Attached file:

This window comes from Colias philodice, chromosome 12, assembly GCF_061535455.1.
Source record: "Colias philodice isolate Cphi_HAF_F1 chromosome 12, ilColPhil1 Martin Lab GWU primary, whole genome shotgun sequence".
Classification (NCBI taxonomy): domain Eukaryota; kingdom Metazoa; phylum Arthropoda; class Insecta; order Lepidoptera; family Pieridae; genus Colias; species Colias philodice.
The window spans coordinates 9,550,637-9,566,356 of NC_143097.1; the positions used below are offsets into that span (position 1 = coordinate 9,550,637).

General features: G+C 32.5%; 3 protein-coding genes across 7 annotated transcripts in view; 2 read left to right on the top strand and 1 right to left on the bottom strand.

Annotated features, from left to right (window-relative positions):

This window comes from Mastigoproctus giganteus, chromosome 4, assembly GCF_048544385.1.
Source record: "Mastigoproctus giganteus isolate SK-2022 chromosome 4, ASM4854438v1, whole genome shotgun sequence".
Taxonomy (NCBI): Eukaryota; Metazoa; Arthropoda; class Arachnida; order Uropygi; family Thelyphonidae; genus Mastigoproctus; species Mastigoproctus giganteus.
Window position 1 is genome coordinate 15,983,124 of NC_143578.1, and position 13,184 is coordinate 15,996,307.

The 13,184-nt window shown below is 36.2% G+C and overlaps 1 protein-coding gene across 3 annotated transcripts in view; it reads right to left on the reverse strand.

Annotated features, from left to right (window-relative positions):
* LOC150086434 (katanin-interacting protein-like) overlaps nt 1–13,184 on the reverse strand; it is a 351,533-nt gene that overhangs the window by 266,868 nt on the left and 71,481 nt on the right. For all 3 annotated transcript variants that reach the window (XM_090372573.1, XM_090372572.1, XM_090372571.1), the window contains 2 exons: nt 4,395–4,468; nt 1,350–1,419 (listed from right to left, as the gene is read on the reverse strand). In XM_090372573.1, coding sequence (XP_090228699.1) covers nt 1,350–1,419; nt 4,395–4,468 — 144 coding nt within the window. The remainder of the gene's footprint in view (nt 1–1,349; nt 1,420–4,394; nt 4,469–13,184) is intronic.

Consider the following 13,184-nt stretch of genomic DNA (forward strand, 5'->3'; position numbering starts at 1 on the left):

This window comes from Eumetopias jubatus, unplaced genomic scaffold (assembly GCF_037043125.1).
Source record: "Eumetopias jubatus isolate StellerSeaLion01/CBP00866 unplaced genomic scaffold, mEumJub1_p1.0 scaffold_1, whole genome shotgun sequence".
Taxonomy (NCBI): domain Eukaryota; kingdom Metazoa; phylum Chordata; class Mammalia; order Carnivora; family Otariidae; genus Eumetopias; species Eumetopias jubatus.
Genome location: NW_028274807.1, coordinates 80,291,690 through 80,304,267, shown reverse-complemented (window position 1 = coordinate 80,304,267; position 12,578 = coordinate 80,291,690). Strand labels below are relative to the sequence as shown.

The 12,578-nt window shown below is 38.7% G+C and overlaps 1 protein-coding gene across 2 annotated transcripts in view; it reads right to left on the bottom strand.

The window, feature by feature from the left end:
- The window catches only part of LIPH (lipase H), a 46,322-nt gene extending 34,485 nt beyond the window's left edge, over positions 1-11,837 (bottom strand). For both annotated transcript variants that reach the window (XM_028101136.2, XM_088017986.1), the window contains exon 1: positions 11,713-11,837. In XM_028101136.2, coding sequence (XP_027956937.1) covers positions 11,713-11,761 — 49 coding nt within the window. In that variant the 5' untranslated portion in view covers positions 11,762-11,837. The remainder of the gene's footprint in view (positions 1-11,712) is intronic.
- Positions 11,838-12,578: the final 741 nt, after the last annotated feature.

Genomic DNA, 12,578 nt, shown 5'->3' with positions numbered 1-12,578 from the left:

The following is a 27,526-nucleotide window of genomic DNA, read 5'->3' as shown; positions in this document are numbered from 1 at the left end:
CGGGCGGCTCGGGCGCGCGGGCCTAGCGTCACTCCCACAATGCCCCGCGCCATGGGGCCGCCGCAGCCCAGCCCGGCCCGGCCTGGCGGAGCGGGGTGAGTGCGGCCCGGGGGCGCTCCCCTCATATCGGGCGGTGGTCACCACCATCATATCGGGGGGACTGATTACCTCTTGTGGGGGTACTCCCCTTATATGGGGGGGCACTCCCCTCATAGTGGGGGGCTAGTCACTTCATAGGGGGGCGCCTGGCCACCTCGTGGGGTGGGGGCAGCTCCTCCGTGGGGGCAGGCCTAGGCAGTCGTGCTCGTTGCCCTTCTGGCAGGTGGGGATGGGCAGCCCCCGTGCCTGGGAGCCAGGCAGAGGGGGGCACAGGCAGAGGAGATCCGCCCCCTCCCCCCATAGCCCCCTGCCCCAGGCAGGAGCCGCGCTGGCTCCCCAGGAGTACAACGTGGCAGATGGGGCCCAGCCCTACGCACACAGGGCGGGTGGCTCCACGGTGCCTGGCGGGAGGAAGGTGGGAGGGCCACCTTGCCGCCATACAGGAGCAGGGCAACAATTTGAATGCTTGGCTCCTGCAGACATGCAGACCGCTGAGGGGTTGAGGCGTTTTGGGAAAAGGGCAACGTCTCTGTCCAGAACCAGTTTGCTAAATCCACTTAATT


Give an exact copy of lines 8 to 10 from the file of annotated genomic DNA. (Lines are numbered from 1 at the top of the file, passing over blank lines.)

Source record: "Mastigoproctus giganteus isolate SK-2022 chromosome 4, ASM4854438v1, whole genome shotgun sequence".
Taxonomy (NCBI): Eukaryota; Metazoa; Arthropoda; class Arachnida; order Uropygi; family Thelyphonidae; genus Mastigoproctus; species Mastigoproctus giganteus.
Window position 1 is genome coordinate 15,983,124 of NC_143578.1, and position 13,184 is coordinate 15,996,307.